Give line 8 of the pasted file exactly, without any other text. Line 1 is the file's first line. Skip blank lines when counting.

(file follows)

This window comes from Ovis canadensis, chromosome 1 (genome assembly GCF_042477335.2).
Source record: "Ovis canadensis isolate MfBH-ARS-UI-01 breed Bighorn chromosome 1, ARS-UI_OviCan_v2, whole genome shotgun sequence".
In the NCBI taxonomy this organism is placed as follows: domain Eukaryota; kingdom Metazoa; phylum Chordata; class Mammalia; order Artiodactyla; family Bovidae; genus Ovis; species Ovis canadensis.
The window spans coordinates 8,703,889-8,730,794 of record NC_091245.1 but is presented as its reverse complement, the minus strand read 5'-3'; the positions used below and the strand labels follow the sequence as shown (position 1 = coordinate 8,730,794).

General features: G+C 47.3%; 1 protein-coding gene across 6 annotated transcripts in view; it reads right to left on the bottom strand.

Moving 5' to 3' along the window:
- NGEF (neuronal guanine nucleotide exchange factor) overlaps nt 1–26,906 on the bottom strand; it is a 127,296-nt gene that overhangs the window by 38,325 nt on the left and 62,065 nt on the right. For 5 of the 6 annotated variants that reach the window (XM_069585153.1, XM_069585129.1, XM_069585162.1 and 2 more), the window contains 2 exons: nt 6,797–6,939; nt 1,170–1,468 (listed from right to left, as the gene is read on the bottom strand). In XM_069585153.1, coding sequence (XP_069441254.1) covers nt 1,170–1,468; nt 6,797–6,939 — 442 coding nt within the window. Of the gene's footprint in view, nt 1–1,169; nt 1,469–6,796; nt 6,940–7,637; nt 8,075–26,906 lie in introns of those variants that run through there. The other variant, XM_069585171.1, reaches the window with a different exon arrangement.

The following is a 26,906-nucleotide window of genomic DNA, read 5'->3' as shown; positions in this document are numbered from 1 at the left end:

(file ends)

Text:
The following is a 26,906-nucleotide window of genomic DNA, read 5'->3' as shown; positions in this document are numbered from 1 at the left end: